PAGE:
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sraeli Minister for Foreign Affairs Avigdor Liberman and his Rwanda counterpart Louise Mushikiwabo exchange MoU documents on a Business and Investment pact between their countries in Kigali. Photo/Daniel Sabiiti

Rwanda deals with Israel to see FDIs reach $1.1bn

June 15, 2014

sraeli Minister for Foreign Affairs Avigdor Liberman and his Rwanda counterpart Louise Mushikiwabo exchange MoU documents on a Business and Investment pact between their countries in Kigali. Photo/Daniel Sabiiti sraeli Minister for Foreign Affairs Avigdor Liberman and his Rwanda counterpart Louise Mushikiwabo exchange MoU documents on a Business and Investment pact between their countries in Kigali. Photo/Daniel Sabiiti[/caption] Rwanda is expecting to increase its registered Foreign Direct Investments (FDI) this year from $1 billion which was registered last year to $1.1 billion this year.

The country is basing this year’s projections on an increase in foreign investors in sectors such as energy, mining and real estate. However, these sectors received huge investments in the past.
The government is courting investors from Israel in various sectors such as ICT and agriculture. Once the deals are sealed, there should be an increase in FDIs.
Over 50 Israeli investors led by Avigdor Lieberman, Israel’s Minister of Foreign Affairs, were in the country to meet with the Rwanda Development Board and the Private Sector Federation to explore business opportunities.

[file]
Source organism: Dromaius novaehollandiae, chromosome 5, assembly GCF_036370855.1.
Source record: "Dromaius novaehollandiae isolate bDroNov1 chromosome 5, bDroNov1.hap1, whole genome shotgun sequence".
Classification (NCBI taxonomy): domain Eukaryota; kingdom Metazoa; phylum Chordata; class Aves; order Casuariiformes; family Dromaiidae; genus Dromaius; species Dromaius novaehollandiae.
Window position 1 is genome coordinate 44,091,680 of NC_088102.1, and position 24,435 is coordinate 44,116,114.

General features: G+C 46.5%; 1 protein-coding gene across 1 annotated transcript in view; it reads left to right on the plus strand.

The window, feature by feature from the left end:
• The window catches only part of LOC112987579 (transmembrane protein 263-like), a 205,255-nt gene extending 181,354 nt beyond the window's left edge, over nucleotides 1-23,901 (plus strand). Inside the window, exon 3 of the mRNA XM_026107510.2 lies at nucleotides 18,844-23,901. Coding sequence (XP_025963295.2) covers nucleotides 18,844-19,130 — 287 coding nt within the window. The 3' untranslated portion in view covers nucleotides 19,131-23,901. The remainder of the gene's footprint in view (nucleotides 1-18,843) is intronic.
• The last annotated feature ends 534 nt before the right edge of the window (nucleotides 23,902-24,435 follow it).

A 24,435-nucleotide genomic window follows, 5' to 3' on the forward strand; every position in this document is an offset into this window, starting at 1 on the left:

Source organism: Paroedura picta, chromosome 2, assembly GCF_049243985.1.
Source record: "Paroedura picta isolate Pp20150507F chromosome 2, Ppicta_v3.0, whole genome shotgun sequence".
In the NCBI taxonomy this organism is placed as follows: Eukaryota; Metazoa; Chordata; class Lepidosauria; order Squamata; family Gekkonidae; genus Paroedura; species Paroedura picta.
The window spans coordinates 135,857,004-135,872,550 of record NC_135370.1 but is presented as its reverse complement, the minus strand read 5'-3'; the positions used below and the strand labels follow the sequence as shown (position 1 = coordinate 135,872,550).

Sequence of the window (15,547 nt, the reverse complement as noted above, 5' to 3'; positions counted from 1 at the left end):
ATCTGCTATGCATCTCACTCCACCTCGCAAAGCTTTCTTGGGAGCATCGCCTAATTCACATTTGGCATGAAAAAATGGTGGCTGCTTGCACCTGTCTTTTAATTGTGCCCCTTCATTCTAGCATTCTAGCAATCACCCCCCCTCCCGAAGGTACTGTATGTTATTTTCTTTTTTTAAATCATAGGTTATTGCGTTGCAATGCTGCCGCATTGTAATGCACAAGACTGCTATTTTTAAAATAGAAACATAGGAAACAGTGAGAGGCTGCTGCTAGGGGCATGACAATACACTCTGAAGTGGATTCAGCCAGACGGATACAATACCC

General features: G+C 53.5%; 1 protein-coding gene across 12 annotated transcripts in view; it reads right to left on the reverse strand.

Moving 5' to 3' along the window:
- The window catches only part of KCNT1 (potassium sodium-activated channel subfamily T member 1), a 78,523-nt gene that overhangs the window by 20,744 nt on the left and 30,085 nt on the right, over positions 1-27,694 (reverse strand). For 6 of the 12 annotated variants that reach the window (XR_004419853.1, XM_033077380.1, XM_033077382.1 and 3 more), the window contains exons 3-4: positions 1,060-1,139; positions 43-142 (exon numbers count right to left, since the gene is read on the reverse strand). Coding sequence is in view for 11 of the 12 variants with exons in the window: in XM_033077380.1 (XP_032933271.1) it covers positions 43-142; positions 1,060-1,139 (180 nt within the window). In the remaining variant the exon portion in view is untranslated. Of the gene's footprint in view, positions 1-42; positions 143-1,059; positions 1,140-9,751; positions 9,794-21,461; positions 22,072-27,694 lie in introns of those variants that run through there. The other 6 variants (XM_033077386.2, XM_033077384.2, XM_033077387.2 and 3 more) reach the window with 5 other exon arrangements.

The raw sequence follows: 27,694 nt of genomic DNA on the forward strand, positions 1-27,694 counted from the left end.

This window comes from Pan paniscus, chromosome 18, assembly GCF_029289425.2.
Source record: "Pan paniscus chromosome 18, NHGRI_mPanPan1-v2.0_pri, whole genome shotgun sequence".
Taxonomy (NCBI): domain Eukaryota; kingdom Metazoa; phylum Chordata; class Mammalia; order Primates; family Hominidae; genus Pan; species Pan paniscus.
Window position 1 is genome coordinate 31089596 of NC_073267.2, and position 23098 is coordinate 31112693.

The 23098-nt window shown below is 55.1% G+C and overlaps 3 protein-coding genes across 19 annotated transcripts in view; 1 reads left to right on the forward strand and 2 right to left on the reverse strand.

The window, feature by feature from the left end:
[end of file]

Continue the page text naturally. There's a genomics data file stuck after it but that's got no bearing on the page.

Agriculture has already started seeing investments from Israel with the country establishing a centre of excellence in agriculture.
“Israel is at the forefront of using technology in the agriculture sector and this centre of excellence will help improve Rwanda’s capacity in agriculture by improving our yields for both local consumption and exports,” said Claire Akamanzi, chief operations officer of RDB.
Currently investment from Israel to Rwanda stands at $38 million mostly in energy and agriculture while trade between the two countries stands at $5 million.
Rwanda becomes the latest destination in the region to attract investors from Israel, after Kenya and Ethiopia while in Africa it has strong trade ties with Ghana, Angola and Gabon.
Rwanda has traditionally attracted FDIs from East Africa, Mauritius, Europe and America but more recently the government has been aggressively campaigning for investors from Turkey and now Israel. “Our strength lies in having technology to boost areas in agro-business, water, ICT and homeland security,” said Jonathan Peled, director of the Economic Department for North America, Latin America and Africa in Israel’s Ministry of Foreign Affairs.
Last year, Rwanda registered the highest growth rate in FDIs in East Africa, even though it still trailed Kenya, Tanzania and Uganda in the value of foreign investments. According to last year’s report by the United Nations Conference on Trade and Investment, Uganda led in the value of foreign investments, followed by Tanzania, Kenya and then Rwanda and Burundi in last position.
Uganda’s FDI flows for 2012 hit $1.721 billion, up from $894 million a year before while Tanzania attracted $1.706 billion up from $1.229 billion as Kenya saw its FDIs drop to $259 million. Although Rwanda was among the countries attracting the least amount of FDIs, during 2012, it posted an increase of 5 1 per cent to register $160 million from $106 million a year before, while Burundi came last with $1 million down from $3 million in 2011.
The interest in Uganda and Tanzania could be attributed to huge investments in the latest discoveries of oil and gas respectively.
Rwanda has been on an upward trend in attracting FDIs given the fact that in 2005, the country only attracted $25 million. However, according to the Rwanda Development Board the country is performing better than most countries in terms of growth rate. *Source theeastafrican
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